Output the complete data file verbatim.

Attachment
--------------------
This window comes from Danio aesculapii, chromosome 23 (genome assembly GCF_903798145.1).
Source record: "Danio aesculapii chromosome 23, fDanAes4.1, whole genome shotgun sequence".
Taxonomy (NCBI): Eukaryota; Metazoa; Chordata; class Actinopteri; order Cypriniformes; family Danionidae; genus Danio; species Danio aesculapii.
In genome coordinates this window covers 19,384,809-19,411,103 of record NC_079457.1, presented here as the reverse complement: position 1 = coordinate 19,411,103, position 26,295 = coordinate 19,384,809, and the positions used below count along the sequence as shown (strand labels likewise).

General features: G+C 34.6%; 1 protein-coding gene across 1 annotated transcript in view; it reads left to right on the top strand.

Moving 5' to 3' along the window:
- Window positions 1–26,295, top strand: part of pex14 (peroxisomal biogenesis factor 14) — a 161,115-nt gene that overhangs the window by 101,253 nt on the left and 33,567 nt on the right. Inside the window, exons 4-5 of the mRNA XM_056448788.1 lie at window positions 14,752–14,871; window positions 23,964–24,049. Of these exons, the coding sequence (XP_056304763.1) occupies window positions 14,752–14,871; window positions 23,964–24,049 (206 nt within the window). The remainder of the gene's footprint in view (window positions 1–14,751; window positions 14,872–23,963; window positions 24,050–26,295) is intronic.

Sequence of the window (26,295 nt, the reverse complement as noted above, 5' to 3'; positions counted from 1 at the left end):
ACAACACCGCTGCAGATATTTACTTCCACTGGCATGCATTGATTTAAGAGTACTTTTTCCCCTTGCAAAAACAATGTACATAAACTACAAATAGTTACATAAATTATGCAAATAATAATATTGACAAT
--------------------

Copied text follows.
This window comes from Danio aesculapii, chromosome 23 (genome assembly GCF_903798145.1).
Source record: "Danio aesculapii chromosome 23, fDanAes4.1, whole genome shotgun sequence".
Taxonomy (NCBI): Eukaryota; Metazoa; Chordata; class Actinopteri; order Cypriniformes; family Danionidae; genus Danio; species Danio aesculapii.
In genome coordinates this window covers 19,384,809-19,411,103 of record NC_079457.1, presented here as the reverse complement: position 1 = coordinate 19,411,103, position 26,295 = coordinate 19,384,809, and the positions used below count along the sequence as shown (strand labels likewise).

General features: G+C 34.6%; 1 protein-coding gene across 1 annotated transcript in view; it reads left to right on the top strand.

Moving 5' to 3' along the window:
- Window positions 1–26,295, top strand: part of pex14 (peroxisomal biogenesis factor 14) — a 161,115-nt gene that overhangs the window by 101,253 nt on the left and 33,567 nt on the right. Inside the window, exons 4-5 of the mRNA XM_056448788.1 lie at window positions 14,752–14,871; window positions 23,964–24,049. Of these exons, the coding sequence (XP_056304763.1) occupies window positions 14,752–14,871; window positions 23,964–24,049 (206 nt within the window). The remainder of the gene's footprint in view (window positions 1–14,751; window positions 14,872–23,963; window positions 24,050–26,295) is intronic.

Sequence of the window (26,295 nt, the reverse complement as noted above, 5' to 3'; positions counted from 1 at the left end):
ACAACACCGCTGCAGATATTTACTTCCACTGGCATGCATTGATTTAAGAGTACTTTTTCCCCTTGCAAAAACAATGTACATAAACTACAAATAGTTACATAAATTATGCAAATAATAATATTGACAAT